In View 4.5 and later, a refresh triggers a revert operation to the snapshot that was taken after customization was completed. This approach allows View to preserve the customization performed by Sysprep. Before View 4.5, a refresh operation essentially deleted the current operating system disk for the linked clone and created a new operating system disk.

These steps occur during a refresh:

  1. View Manager puts the virtual machine into the Maintenance state.
  2. View Manager reverts the virtual machine to the post-customization snapshot vdm-initial-checkpoint. Only the operating system disk is checkpointed. All other disks are created as independent disks and are not part of the snapshot.
  3. View Manager changes the virtual machine state to Provisioned. If the virtual machine is powered on, it moves into the Available state.
  4. When the guest operating system starts up again, the View Composer Agent determines if it needs to update the machine account password. If the machine account password saved in the internal disk is newer than the one in the registry, the agent updates the machine account password with the one stored in the internal disk to maintain domain connectivity.

Recompose

A recompose operation lets the administrator preserve the View Composer persistent disk and all user data inside this disk while changing the operating system disk to a new base image and snapshot. With recompose, an administrator can easily distribute operating system patches and new software to users. Recomposing between major operating system versions are not supported (XP >Vista, XP >Windows7, Vista >Windows7).

Because a new operating system  disk is created during a recompose, the clone is also customized again during the recompose operation. When the customization is completed, View Manager takes a new snapshot.

These steps occur during a recompose operation:

  1. View Manager puts the linked clone into the Maintenance state.
  2. View Manager calls the View Composer resync API for the linked clones being recomposed, directing View Composer to use the new base image and snapshot.
  3. If a replica for the base image and snapshot does not yet exist in the target datastore for the linked clone,View Composer creates the replica in the datastore. If a separate datastore is configured to store all replicas, a replica is created in the replica datastore.
  4. View Composer deletes the current operating system disk for the linked clone and creates a new operating system disk, linked to the new replica.
  5. The rest of the recompose cycle is identical to the customization phase of the provisioning and customization cycle.

Rebalance

The rebalance operation redistributes linked clones among available datastores to take advantage of free storage space. In View 4.5 and later, there is no other supported way to move linked clones from one datastore to another.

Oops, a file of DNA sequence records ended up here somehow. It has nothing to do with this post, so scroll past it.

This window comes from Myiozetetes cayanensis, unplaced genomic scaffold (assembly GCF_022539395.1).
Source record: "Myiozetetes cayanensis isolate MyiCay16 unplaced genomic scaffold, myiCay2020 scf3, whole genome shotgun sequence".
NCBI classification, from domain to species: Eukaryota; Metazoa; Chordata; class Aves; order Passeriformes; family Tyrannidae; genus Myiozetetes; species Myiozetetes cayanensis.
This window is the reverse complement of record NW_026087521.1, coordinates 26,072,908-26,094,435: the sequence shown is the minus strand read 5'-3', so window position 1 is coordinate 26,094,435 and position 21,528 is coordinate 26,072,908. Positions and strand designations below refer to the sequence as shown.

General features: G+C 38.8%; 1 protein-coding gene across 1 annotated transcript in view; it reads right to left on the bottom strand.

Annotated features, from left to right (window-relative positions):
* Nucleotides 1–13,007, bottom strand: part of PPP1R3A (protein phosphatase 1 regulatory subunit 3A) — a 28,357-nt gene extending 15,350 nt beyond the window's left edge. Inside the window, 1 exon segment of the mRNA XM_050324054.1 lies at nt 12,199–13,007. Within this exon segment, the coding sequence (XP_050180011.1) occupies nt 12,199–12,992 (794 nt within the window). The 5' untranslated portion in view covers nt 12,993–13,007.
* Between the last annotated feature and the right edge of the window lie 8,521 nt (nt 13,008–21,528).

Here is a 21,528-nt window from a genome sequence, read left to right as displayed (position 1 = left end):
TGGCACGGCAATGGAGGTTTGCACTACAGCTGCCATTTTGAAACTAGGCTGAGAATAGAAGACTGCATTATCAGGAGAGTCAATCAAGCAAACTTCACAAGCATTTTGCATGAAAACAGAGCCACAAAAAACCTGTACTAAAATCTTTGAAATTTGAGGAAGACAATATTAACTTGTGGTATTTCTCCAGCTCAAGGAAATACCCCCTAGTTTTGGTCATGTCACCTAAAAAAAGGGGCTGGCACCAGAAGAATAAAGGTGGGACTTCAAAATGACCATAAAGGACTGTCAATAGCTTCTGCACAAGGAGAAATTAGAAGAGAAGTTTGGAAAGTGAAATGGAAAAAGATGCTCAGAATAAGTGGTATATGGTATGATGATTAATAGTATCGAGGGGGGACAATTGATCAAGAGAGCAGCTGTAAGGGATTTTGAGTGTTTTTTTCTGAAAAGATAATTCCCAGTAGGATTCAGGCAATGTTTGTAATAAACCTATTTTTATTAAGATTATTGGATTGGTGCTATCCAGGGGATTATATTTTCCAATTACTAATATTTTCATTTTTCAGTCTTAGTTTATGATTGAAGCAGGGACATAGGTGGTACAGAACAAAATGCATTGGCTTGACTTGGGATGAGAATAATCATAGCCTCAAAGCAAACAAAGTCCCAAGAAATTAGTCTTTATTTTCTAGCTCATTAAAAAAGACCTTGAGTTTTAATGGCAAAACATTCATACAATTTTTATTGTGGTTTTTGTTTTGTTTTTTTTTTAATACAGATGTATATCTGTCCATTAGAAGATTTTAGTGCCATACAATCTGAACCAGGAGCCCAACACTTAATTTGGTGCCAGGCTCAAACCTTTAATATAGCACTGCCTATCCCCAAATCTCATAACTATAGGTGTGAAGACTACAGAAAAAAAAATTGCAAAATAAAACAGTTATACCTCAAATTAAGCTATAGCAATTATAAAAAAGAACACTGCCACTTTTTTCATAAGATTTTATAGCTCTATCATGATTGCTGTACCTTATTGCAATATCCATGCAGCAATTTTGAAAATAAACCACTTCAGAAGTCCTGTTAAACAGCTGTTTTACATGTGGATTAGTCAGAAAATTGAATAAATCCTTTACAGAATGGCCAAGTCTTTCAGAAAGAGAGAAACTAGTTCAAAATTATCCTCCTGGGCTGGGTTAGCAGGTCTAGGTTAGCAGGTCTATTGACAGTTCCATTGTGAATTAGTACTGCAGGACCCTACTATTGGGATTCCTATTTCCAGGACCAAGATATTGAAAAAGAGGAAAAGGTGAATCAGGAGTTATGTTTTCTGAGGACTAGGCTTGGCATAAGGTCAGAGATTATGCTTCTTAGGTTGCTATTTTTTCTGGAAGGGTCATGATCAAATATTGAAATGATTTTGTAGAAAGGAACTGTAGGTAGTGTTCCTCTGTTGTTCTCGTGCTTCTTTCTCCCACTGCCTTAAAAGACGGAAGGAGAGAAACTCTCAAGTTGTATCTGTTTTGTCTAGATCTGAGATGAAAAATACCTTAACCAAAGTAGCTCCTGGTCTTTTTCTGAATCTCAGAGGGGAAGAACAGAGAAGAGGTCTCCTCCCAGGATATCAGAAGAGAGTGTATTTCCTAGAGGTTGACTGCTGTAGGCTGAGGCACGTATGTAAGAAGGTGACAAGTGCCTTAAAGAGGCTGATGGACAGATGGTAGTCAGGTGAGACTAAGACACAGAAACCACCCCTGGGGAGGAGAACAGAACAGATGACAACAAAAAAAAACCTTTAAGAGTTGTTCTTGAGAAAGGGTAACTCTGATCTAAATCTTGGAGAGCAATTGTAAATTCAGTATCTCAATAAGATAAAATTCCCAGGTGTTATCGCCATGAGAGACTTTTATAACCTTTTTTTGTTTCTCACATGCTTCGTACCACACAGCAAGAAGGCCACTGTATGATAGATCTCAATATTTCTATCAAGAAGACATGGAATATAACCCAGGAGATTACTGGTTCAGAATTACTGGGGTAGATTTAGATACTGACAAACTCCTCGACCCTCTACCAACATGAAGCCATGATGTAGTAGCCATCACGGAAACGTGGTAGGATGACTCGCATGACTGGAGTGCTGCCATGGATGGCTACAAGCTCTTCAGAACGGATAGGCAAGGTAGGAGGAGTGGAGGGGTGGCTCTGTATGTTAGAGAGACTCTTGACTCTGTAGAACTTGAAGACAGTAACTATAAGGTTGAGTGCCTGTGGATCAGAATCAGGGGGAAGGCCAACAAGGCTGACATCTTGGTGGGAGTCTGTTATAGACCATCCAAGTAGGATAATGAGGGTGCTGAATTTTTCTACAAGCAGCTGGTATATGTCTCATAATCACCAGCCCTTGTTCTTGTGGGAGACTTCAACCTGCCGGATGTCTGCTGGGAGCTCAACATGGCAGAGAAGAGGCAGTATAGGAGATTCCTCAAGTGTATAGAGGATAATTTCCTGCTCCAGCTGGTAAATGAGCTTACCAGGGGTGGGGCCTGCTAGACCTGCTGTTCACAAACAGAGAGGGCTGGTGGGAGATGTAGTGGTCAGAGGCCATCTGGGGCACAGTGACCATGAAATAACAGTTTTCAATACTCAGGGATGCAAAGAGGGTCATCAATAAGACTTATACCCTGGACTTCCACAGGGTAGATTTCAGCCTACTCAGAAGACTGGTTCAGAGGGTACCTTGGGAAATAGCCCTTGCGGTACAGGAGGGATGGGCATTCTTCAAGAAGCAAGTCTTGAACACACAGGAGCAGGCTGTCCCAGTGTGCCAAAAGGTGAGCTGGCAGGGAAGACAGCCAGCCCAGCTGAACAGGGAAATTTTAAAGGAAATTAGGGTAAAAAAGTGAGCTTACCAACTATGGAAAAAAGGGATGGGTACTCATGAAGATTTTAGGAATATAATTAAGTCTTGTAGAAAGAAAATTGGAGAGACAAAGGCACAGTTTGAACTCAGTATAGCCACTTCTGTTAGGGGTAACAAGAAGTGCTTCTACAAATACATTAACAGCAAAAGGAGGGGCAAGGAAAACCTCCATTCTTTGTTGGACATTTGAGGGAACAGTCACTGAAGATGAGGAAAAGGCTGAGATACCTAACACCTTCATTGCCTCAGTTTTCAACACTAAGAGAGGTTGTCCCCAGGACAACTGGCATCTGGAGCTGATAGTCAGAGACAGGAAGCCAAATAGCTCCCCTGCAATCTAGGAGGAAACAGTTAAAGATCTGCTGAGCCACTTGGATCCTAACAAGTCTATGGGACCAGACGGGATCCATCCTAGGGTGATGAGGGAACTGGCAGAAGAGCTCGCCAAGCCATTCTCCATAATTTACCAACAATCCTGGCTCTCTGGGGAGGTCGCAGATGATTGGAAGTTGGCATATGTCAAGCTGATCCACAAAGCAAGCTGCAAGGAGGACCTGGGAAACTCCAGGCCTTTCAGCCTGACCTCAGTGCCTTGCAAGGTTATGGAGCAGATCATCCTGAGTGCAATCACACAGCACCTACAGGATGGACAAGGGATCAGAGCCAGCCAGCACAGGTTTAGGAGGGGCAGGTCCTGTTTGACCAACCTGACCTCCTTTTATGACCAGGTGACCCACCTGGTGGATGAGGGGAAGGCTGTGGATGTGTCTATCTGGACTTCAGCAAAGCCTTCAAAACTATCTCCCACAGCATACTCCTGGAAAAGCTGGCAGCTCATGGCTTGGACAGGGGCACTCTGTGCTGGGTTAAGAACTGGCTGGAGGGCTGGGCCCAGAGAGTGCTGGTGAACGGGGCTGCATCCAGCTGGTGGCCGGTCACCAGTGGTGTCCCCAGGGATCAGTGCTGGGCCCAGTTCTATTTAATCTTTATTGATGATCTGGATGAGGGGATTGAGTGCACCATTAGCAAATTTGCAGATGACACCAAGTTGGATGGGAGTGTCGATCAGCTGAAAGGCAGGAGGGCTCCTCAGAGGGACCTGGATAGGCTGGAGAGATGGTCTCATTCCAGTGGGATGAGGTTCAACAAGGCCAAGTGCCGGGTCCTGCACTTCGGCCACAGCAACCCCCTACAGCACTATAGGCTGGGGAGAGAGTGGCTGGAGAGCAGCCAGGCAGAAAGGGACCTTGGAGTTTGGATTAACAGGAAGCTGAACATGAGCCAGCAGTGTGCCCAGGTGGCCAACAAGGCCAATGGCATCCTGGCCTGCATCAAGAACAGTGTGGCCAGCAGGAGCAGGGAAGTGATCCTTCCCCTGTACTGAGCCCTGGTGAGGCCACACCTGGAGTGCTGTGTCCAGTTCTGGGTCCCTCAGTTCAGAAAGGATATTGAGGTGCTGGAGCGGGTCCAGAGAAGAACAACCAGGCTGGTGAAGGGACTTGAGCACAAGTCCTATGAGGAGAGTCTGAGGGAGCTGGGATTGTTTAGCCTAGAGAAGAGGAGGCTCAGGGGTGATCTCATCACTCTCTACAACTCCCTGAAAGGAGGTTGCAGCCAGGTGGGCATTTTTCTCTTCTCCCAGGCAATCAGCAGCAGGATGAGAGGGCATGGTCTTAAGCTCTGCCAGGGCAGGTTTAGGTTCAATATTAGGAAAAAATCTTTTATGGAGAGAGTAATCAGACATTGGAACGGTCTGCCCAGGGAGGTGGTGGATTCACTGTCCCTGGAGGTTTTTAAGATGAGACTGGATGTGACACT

A rebalance operation might not redistribute any linked clones. If all the datastores have approximately the same amount of free space, moving linked clones from one datastore to another would not free up more space. A rebalance only moves linked clones if one of the datastores configured for the pool has substantially less free space than the others.

These steps occur during a rebalance operation:

  1. View Manager puts the linked clone into the Maintenance state.
  2. View Manager determines which virtual machines to move based on the free space in each datastore. For a discussion on how storage is managed and how View decides which datastores to use, see the Storage Overcommit for Linked-Clone Desktops section of the VMware View Administrator's Guide.
  3. View Manager detaches the operating system and persistent disks from the virtual machine.
  4. View Manager moves the detached persistent disks to the new datastore.
  5. View Manager moves the virtual machine itself to the new datastore using the relocateVM_Task API.
  6. View Manager re-attaches the disks to the linked clone.
  7. View Manager calls the View Composer resync API for the linked clones.
  8. If a replica for the base image and snapshot does not yet exist in the target datastore for the linked clone, View Composer creates the replica in the datastore. If a separate datastore is configured to store all replicas, a replica is created in the replica datastore.
  9. View Composer deletes the current operating system disk for the linked clone and creates a new operating system disk, linked to the appropriate replica.
  10. The rest of the recompose cycle is identical to the customization phase of the provisioning and customization cycle.

Additional Information

For translated versions of this article, see:

Update History

01/30/2012 - Updated to include View Manager 5.0 02/13/2012 - Added link to Japanese translation 01/07/2012 - Added View Manager 5.1.x to Product Versions 09/20/2013 - Added View 5.2 to product versions 11/28/2013 - Added link to article 1029894

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ja,2013650